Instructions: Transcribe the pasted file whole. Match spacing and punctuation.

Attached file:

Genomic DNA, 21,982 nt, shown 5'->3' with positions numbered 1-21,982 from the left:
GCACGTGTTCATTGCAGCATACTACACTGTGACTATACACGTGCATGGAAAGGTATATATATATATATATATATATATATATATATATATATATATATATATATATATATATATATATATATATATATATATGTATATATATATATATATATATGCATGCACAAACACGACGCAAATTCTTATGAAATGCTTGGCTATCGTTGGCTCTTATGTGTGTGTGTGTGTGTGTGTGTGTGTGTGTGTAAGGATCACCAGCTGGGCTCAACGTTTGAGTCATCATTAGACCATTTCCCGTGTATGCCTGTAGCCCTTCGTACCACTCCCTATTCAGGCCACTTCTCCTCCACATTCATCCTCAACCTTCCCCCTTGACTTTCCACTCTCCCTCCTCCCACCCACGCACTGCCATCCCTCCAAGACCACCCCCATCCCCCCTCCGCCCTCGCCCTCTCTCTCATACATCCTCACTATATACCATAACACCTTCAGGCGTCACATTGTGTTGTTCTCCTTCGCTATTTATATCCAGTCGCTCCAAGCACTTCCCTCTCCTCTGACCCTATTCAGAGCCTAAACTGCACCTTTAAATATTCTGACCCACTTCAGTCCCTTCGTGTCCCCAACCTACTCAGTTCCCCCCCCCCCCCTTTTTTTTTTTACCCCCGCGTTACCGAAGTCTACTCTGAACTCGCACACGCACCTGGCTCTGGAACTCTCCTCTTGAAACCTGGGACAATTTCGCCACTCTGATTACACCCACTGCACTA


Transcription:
Genomic DNA, 21,982 nt, shown 5'->3' with positions numbered 1-21,982 from the left:
GCACGTGTTCATTGCAGCATACTACACTGTGACTATACACGTGCATGGAAAGGTATATATATATATATATATATATATATATATATATATATATATATATATATATATATATATATATATATATATATATATGTATATATATATATATATATATGCATGCACAAACACGACGCAAATTCTTATGAAATGCTTGGCTATCGTTGGCTCTTATGTGTGTGTGTGTGTGTGTGTGTGTGTGTGTGTAAGGATCACCAGCTGGGCTCAACGTTTGAGTCATCATTAGACCATTTCCCGTGTATGCCTGTAGCCCTTCGTACCACTCCCTATTCAGGCCACTTCTCCTCCACATTCATCCTCAACCTTCCCCCTTGACTTTCCACTCTCCCTCCTCCCACCCACGCACTGCCATCCCTCCAAGACCACCCCCATCCCCCCTCCGCCCTCGCCCTCTCTCTCATACATCCTCACTATATACCATAACACCTTCAGGCGTCACATTGTGTTGTTCTCCTTCGCTATTTATATCCAGTCGCTCCAAGCACTTCCCTCTCCTCTGACCCTATTCAGAGCCTAAACTGCACCTTTAAATATTCTGACCCACTTCAGTCCCTTCGTGTCCCCAACCTACTCAGTTCCCCCCCCCCCCCTTTTTTTTTTTACCCCCGCGTTACCGAAGTCTACTCTGAACTCGCACACGCACCTGGCTCTGGAACTCTCCTCTTGAAACCTGGGACAATTTCGCCACTCTGATTACACCCACTGCACTA